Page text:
If it was windows, I agree, it might be 10hrs, 9.5 with flash.. But having used Flash on Powermacs, and seen them on their knees because of it, 10 to 1.5 while a little bit of a stretch, wouldn't be ruled out on some sites.

Keep in mind, the amount that flash gets used. You dont want see see the battery dropping 1%/Minute for showing a "Punch the Monkey" Advert.

it may not be 6x more efficient, but it's 2x more efficient, and used only in places when you want it.

The Jambo said,
Keep in mind, the amount that flash gets used. You dont want see see the battery dropping 1%/Minute for showing a "Punch the Monkey" Advert.

it may not be 6x more efficient, but it's 2x more efficient, and used only in places when you want it.

Yeah, even at least 2x. YouTube with the HTML5 video player saves at least 2x the processing power of my Core i5 in Safari on the Mac. it's really that obvious in Activity Monitor.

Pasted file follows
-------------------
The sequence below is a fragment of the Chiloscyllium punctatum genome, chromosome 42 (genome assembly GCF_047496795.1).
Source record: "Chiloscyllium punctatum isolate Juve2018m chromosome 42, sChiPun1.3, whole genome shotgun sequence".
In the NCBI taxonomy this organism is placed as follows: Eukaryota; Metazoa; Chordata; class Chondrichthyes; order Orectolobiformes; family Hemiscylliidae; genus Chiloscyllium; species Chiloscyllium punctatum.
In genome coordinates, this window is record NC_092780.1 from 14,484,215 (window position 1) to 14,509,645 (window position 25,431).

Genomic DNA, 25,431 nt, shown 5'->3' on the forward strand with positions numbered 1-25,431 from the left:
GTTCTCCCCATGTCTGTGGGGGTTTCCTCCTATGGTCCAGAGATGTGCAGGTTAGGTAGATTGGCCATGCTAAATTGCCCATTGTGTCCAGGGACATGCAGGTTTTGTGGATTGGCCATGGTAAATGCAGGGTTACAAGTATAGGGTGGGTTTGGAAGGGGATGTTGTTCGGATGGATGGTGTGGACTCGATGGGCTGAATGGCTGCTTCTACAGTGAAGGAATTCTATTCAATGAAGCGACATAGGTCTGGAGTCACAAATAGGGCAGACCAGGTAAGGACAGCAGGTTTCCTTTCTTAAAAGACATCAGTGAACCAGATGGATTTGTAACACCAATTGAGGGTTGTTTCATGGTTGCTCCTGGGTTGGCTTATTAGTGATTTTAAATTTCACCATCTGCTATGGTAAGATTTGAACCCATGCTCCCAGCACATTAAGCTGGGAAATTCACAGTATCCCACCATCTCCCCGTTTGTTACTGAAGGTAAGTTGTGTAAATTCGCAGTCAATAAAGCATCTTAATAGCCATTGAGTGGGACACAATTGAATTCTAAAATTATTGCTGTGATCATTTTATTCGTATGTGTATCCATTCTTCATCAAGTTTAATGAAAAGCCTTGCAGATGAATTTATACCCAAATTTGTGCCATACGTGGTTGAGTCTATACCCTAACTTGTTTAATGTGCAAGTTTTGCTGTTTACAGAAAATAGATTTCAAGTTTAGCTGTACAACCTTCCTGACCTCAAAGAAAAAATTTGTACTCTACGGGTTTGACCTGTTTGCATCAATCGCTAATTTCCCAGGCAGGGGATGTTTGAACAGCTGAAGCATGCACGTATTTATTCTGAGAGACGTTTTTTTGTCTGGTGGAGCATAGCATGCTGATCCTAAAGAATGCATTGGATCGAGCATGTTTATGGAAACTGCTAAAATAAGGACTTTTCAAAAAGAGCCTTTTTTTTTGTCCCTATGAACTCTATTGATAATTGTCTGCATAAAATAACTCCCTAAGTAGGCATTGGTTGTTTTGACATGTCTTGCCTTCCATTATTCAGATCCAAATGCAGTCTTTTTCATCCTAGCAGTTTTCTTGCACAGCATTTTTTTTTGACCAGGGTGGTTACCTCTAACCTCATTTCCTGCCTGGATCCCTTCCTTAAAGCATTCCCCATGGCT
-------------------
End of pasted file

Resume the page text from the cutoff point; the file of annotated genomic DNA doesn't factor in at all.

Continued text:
This is good news, but why only the iPhone/iPad?

There are other phones that have browsers that support HTML5 and hence would equally benefit from this.

It'll likely work on other devices. It's just that Apple seem to be the driving force in the mobile market place as far as getting internet connections on peoples phones are concerned. They're not the first or only ones doing it, but I think they're the ones making the most noise.

Add to that the fact the iPads due soon and Apple has taken a very strong stance against Flash where other platforms will be getting it Apple really is the one driving this change IMHO for better or worse (Personally I'd like flash as an option still).

HTML standard was created for Safari.
MP3 was created for iPod.
Multitouch/GSM/3G was created for iPhone.
HTML5 was created for iPad.
Earth was created for Steeve Jobs.

NOT